The human heart beats an estimated 2.5 billion times throughout an average lifetime, pumping millions of gallons of blood to nourish every part of the body. It has a never-ending job pushing fuel in the form of oxygen, hormones, essential nutrients, and other compounds to support our vital bodily functions.
Like any well-oiled machine, a healthy heart needs regular maintenance and care to perform well, and it will start to break down eventually if you don’t take care of it. Lack of exercise, poor diet, certain health conditions, being overweight, and genetics can lead to poor heart health and a higher risk of heart disease and heart attacks, among other serious medical conditions.
In the U.S., heart disease is the leading cause of death for men and women of most racial and ethnic groups in the U.S., with a staggering 20.6% of the total deaths in 2020. While this number may be shocking, there are plenty of steps you can take to improve and maintain your heart health. Getting regular exercise is a great place to start. Read on for an overview of the best exercise for heart health.
Benefits of exercise for heart health
Heart disease is brought on by many factors. Some of these factors are health conditions like diabetes, high blood pressure, high cholesterol, or genetic conditions. However, most risk factors for heart disease are tied to lifestyle choices, like:
- Lack of regular exercise
- Poor diet
- Tobacco use
- Excessive alcohol consumption
- Being overweight
Paired with a nutritious diet, regular physical activity enhances the body’s well-being by improving cognitive function, achieving a healthy weight, strengthening muscles and bones, reducing anxiety and depression, and lessening the risk of disease. When it comes to the heart, exercise is proven to improve cardiovascular health by:
- Lowering blood pressure
- Decreasing risk of developing diabetes
- Maintaining healthy body weight
- Lowering stress hormone (cortisol) levels
- Increasing high-density lipoprotein (HDL) or “good” cholesterol
- Reducing inflammation all over the body
- Decreasing risk of heart disease and sudden cardiac events like heart attacks
On top of these benefits of exercise for heart health, making a conscious choice to exercise regularly also increases the likelihood of other healthy choices being made throughout the day. For example, with exercise, you’ll find yourself reaching for more nutritious foods and indulging fewer of your vices.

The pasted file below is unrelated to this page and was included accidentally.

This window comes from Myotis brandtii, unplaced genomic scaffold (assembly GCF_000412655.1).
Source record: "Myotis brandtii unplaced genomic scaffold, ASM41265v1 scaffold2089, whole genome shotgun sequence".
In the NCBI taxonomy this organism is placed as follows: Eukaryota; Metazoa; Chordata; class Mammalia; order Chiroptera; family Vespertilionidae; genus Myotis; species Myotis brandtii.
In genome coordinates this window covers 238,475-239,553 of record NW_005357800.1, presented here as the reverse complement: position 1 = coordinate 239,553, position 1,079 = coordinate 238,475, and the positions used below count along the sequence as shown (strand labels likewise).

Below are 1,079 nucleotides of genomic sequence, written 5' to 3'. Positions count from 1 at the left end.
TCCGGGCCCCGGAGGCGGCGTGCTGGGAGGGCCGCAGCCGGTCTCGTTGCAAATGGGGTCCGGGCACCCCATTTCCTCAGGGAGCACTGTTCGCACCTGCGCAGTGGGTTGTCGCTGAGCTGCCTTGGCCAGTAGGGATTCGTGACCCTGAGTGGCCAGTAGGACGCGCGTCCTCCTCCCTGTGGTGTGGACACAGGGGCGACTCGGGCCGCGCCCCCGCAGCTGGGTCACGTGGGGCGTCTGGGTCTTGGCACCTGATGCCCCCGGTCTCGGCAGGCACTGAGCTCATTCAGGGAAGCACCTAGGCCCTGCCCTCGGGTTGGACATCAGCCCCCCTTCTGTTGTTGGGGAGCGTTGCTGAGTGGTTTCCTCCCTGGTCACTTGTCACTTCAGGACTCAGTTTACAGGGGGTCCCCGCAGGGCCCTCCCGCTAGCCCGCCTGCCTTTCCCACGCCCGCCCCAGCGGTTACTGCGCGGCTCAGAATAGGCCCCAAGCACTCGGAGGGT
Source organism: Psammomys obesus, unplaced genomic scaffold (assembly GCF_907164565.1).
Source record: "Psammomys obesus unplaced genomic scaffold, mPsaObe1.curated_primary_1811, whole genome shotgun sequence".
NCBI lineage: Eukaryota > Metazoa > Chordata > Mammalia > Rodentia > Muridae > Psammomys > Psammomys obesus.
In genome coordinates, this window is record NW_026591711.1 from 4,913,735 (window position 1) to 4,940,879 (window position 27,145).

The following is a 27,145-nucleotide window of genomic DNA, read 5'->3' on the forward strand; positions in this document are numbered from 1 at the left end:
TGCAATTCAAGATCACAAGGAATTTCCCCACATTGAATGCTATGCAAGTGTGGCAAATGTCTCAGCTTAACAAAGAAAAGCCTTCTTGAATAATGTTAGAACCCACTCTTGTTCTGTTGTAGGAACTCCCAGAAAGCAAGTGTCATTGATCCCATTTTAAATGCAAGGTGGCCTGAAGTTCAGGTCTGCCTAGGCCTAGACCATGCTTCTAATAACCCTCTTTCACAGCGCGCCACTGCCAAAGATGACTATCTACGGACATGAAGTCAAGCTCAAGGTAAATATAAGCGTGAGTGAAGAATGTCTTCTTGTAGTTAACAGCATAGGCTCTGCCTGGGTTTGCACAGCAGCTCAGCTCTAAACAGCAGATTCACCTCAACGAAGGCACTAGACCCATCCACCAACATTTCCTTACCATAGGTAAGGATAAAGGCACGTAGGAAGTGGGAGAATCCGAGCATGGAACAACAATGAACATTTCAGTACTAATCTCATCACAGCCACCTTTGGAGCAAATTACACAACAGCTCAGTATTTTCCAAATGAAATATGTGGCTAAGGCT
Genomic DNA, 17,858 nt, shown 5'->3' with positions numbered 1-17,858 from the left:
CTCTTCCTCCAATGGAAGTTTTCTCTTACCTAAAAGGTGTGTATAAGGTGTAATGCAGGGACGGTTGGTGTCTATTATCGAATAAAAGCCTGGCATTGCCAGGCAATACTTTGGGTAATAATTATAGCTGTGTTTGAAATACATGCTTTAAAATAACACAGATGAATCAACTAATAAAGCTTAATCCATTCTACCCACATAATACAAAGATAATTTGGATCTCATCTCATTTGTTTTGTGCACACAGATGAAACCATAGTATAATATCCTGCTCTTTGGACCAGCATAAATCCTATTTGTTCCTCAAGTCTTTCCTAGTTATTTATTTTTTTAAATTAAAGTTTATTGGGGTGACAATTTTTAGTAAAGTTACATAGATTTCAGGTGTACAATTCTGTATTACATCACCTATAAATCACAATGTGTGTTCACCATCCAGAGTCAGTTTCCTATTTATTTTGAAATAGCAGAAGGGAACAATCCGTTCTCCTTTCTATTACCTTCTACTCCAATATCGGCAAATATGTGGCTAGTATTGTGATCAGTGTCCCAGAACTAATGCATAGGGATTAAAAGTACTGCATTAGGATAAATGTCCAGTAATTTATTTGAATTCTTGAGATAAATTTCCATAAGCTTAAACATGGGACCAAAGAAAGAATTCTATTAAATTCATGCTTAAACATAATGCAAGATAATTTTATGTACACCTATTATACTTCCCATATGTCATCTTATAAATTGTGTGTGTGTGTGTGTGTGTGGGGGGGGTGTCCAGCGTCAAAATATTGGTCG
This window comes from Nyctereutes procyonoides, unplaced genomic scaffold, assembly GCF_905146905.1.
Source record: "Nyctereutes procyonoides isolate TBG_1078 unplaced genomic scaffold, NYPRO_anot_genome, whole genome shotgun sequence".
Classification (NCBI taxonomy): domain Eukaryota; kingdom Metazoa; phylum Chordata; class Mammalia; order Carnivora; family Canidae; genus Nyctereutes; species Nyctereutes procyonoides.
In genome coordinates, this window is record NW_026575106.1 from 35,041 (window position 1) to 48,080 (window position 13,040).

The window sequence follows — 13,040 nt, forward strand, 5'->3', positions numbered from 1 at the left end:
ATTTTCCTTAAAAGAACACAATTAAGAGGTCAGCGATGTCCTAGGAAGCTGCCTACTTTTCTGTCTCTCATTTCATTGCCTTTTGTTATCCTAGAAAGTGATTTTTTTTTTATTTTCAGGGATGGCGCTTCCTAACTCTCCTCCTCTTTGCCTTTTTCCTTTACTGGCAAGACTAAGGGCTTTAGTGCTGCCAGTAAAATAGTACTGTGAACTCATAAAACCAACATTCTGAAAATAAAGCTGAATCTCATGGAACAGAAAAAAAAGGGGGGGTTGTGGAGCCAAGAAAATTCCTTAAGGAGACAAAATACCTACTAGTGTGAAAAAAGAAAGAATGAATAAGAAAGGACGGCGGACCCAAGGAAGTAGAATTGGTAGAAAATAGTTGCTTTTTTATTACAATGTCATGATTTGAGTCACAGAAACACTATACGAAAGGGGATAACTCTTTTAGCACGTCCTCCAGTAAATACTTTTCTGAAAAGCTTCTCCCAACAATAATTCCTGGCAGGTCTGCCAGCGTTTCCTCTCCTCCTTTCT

Best exercise for heart health
So, how much exercise is optimal for heart health? And what kind of exercise should you be doing?
While any movement is good for your overall health, aerobic activity — or movement that increases your heart rate — is the best for cardiovascular health. For adults, a weekly minimum of 150 minutes of moderate aerobic exercise, or 75 minutes of vigorous aerobic exercise, is recommended. Depending on your initial fitness level, you may need to build up to this duration. For optimal heart health, aim for 300 minutes of moderate exercise weekly. Check out some of our ideas below for inspiration.
Traditional aerobics or “cardio”
Traditional aerobics, also called “cardio,” has a lot of options ranging from lower-impact to higher-impact activities. For lower-impact aerobics, try a brisk walk, cycling under 10 miles an hour, swimming, or using an elliptical or rowing machine. Higher-impact aerobics include activities like running or jumping rope.
Aim to do 30 minutes of cardio 5 to 7 days a week, and always include a warm-up and cool-down period to start and end your workout session.
For those who carry a lot of body fat, resistance training is a great option. It creates leaner muscle mass, reduces fat, increases strength and helps with weight management – something that certainly helps heart health.
Resistance training can involve a lot of equipment, like lifting free weights (dumbbells, hand weights, or barbells), using weight machines, or stretchy resistance bands. You can also do resistance training exercises using just your body weight such as push-ups, squats, sit-ups and many more moves. Resistance training can vary in intensity, so a minimum of two non-consecutive days per week is recommended.
Stretching & flexibility
While our first two examples definitely get your heart pumping, stretching and flexibility workouts provide the foundation for your overall mobility, which indirectly helps heart health.
Flexibility enables freedom of movement in our joints, improves stability and balance, and prevents injury and cramping during more vigorous or high-impact workouts. Flexibility workouts like yoga, pilates and tai-chi give you the best of everything: stretching, balance work, and low-impact, bodyweight resistance training depending on the class. Stretching sessions should always come before or after every workout, but should also be done every day for maximum benefit.
More ways to improve your heart health
Staying active through regular exercise is one of many habits you can form to keep your heart healthy. Here are some additional ways to improve heart health:
- Complement your workout routines with a nutrient-rich diet to fuel all of that movement.
- A balanced diet and exercising will help you reach and maintain a healthy weight.
- Let the momentum of these habits build more healthy habits, like avoiding smoking.
- Find ways to manage your stress levels, like practicing mindfulness or spending time connecting with friends and loved ones.
The earlier you take action and the more consistent you are with these steps, the longer your heart will stay healthy. Strong heart health is central to your overall health, keeping not just heart disease at bay, but also other diseases and serious health conditions from diabetes to cancer.